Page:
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The Campaign for “Clean” Cosmetics Through Regulation Reform Continues


Seyfarth Synopsis: Rep. Schakowsky (D-Ill.) proposes latest cosmetics reform bill to enhance the FDA’s oversight of cosmetic products and ensure cosmetics are free of known toxins and contaminants. 
While the Senate’s Personal Care Product Safety Act is pending review, in pushing cosmetic reform along, the House has proposed its own Safe Cosmetics and Personal Care Products Act of 2018 (HR 6903, the “Bill”).  The Bill is led by Rep. Janice Schakowsky (D - Illinois), who noted on September 26, 2018 on Twitter, “today I introduced a bill banning toxic ingredients from personal care products.” Currently, the Bill is under review by the House Committee on Energy and Commerce.  With a focus on safe ingredients and greater transparency, Rep. Schakowsky issued a press release further summarizing that the Bill “calls for the full disclosure of all ingredients included in beauty and personal care products including fragrances. It also bans outright toxic ingredients, like carcinogens, in those products.” Rep. Schakowsky hopes to tackle the realization that “cosmetics are one of the least regulated consumer products on the market.” 
The Bill tracks the momentum from consumers, and likely Rep. Schakowsky’s constituents, for toxin-free products, which is reflected by retailers' and manufacturers' notable “clean” initiatives and commitments to excluding certain ingredients.  The Bill proposes that all brand owners, defined as “any entity responsible for bringing a cosmetic to market,” shall pay a fee and register with the Food and Drug Administration (FDA) and inform the FDA of all of its cosmetic products, inclusive of all data and information regarding the safety of its products and product ingredients, warnings, and directions for use of products.  Further to brand owners’ obligations, the Bill requires that each product contain a list of all ingredients and identify those deemed to be contaminants.  Under the Bill, the term “contaminant” means “unintended substances, such as those that can originate from sources outside the chemical pathway, chemical processes, storage of primary substances, instability of the packaging or harmful by products of the manufacturing process.”  Brand owners are also expected to report any adverse events arising from product use and are banned from engaging in animal testing.  
While the Bill contains new responsibilities for the cosmetics industry, it also creates a number of new initiatives for the FDA.  The Bill calls on the FDA to establish a “safety standard” so that a cosmetic or ingredient provides a reasonable certainty of no harm and protects the public from any known or anticipated adverse health effects.  Additionally, the Bill asks that the FDA compile a list of ingredients and categorize them as either “prohibited and restricted,” “safe without limits”, or “priority assessment,” as well as a list of contaminants linked to severe acute reactions.  Furthermore, the Bill requires the FDA to devise testing protocols for detecting contaminants in an ingredient or cosmetic product.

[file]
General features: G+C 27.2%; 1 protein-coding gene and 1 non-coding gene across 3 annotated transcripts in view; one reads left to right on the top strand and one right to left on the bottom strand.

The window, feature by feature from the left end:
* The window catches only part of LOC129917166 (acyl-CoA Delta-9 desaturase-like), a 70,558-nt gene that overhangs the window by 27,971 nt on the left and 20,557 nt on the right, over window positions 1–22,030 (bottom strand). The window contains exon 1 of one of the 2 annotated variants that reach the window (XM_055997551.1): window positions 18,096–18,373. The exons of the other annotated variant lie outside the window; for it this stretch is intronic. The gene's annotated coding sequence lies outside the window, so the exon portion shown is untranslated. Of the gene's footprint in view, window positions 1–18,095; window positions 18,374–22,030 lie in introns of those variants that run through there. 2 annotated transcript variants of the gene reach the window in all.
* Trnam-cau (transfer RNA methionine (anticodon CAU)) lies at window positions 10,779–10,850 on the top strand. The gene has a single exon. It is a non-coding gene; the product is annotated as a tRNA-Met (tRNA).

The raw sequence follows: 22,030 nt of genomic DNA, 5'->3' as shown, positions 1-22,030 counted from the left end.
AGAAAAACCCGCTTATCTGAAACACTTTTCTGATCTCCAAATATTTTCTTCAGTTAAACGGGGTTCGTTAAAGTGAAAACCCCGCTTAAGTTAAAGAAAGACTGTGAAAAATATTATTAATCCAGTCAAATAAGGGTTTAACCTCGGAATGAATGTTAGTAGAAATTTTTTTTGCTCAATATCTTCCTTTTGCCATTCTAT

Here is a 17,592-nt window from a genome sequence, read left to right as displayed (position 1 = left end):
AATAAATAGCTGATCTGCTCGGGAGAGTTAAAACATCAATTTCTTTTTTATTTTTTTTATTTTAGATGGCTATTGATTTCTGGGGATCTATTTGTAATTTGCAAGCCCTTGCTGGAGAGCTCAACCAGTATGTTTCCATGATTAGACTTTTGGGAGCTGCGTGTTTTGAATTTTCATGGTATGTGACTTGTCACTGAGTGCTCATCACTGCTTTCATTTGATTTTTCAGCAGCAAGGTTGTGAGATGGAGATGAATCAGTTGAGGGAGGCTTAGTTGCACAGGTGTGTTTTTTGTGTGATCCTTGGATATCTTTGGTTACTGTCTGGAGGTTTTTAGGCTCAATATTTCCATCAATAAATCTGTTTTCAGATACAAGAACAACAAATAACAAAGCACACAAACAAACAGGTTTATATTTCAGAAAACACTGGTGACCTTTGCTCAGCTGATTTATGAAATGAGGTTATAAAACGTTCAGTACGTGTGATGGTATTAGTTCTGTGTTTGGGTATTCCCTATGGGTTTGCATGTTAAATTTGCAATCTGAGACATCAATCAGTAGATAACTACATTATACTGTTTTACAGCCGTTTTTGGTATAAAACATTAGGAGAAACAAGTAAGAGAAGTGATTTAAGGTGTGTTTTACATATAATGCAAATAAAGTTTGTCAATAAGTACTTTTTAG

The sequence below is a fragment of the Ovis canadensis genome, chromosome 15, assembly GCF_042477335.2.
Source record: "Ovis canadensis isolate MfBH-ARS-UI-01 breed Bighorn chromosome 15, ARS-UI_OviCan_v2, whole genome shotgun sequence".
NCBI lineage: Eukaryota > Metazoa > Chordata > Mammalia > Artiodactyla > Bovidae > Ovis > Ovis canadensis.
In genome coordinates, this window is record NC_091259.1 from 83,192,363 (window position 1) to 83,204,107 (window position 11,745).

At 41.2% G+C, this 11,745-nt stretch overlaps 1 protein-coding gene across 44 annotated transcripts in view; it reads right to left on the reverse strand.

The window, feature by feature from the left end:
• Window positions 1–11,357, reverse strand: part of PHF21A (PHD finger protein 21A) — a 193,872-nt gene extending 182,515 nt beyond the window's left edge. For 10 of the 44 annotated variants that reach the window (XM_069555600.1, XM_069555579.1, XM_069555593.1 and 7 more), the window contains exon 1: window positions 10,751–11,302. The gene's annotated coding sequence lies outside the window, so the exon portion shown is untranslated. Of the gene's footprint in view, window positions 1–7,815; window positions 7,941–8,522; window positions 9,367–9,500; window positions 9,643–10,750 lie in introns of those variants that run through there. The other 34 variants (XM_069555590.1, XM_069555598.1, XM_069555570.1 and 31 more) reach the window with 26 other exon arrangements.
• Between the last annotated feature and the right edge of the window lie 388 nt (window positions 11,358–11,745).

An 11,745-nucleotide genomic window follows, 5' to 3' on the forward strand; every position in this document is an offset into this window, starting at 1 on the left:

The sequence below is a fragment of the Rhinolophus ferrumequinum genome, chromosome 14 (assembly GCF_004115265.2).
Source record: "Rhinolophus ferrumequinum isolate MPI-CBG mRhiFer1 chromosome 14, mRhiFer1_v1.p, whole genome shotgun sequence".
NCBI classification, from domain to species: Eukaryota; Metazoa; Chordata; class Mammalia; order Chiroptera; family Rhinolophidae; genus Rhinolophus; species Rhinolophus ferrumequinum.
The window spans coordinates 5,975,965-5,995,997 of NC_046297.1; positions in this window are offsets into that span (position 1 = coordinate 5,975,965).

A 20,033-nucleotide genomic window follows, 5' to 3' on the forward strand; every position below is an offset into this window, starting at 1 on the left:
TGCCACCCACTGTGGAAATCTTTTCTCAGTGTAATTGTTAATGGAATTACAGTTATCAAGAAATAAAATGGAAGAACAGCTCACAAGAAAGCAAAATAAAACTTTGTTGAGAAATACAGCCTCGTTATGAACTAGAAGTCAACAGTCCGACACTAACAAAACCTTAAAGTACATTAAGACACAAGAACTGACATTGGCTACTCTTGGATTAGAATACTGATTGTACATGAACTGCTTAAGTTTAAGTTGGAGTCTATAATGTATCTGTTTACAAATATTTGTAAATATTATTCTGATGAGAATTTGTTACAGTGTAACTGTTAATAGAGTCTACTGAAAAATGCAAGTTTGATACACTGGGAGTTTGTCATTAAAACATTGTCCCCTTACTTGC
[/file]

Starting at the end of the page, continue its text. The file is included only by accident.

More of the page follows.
The most notable proposed change is expanding the FDA’s enforcement authority.  Currently, the FDA has no authority to order the recall of a cosmetic, but it can request that a manufacturer or seller recall a product. The Bill, however, provides that the FDA may request a voluntary recall, immediately order a cease of distribution with cause (i.e. serious adverse event, cosmetic misbranded, unregistered brand owner), or issue an emergency recall order if a product presents an imminent threat of serious adverse event.  The Bill further sets forth a formal hearing and appeal process for purposes of an ordered recall. 
The lengthy bill strikes a balance between greater industry accountability and government involvement alike to oversee the marketing and sale of cosmetic products.  While most cosmetic developers have heeded consumers’ concerns and are already sensitive to using safe ingredients and communicating the same to consumers, the Bill requires significant government overhaul, which will demand substantial resources dedicated to compliance and enforcement.  Without support from Republicans, query whether this beauty Bill will be the one to gain traction in Congress. We will continue to monitor the progress of cosmetic reform and Congress’ efforts to keep all things clean, safe and beautiful!